Research into how a new form of technology contributes to the preservation of traditional forms of visual arts earned Mr Melikhaya Noqamza, a bachelor of Visual Arts (honours) at the University of KwaZulu-Natal. Noqamza, a staff member at the Centre for Visual Art (CVA), research delved into Augmented Reality (AR) – a relatively new technology that allows digital content to be overlaid on the real world.
He focused on how AR contributes to the preservation of traditional forms of visual arts unlike other digital innovations that threaten the old traditions existence, namely photography to painting and video to theatre. ‘AR uses the existing mediums and enhances them,’ he said.
Noqamza found that Augmented Reality technology can be used to enhance multiple fields of study, including safety and security, education and advertising. ‘The findings in my case study show that the technology is pushed to its threshold through inventive art projects which further develop the technology for the fields not related to the arts.’
During his studies, Noqamza’s laptop, with all his research, was stolen during an armed robbery at his home. For him, it was a traumatic experience, but he soldiered on with his research. ‘This affected my timelines and focus, the snowball effect was felt when it came to the final processes of my 3D animation. The time one usually has to go over the finished project and tweak it, was non-existent. I had to hand in work that I never managed to post produce,’ he said.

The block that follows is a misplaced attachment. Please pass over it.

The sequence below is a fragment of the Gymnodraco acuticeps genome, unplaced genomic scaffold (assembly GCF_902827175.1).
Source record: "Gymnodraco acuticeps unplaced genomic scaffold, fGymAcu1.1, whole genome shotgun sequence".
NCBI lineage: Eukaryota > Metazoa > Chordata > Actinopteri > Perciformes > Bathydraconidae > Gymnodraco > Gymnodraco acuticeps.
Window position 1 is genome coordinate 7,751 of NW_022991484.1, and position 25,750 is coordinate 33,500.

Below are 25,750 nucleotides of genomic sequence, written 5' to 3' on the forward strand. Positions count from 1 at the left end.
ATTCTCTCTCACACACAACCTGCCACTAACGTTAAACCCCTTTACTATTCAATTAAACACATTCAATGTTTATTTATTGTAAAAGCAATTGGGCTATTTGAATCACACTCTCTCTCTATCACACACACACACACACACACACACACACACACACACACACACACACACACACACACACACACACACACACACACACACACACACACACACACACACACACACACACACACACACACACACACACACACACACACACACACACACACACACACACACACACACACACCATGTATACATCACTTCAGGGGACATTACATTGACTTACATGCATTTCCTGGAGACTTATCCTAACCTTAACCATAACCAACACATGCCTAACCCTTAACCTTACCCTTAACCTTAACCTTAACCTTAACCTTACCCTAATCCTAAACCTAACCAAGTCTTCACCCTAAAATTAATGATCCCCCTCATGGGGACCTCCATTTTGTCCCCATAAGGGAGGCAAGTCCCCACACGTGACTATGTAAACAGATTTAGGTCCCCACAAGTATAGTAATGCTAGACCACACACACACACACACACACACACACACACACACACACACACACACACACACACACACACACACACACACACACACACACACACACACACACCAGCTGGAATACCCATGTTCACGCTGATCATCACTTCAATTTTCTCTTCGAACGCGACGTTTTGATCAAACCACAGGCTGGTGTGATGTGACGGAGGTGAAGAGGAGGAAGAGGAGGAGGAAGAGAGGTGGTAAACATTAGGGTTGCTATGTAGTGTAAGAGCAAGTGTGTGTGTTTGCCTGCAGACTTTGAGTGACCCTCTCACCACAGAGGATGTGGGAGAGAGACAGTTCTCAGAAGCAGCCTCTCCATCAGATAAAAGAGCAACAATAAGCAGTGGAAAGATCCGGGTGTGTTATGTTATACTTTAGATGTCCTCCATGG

Despite this setback, Noqamza excelled in his 3D modelling. ‘The sheer quantity of 3D models allowed me to be satisfied with this segment of my digital art learning. It allowed me to move comfortably to the next phase of my 3D learning which involved animation and virtual augmented installation which is what I am busy with at the moment with my masters project.’
He thanked his family, friends and supervisor for their support and encouragement.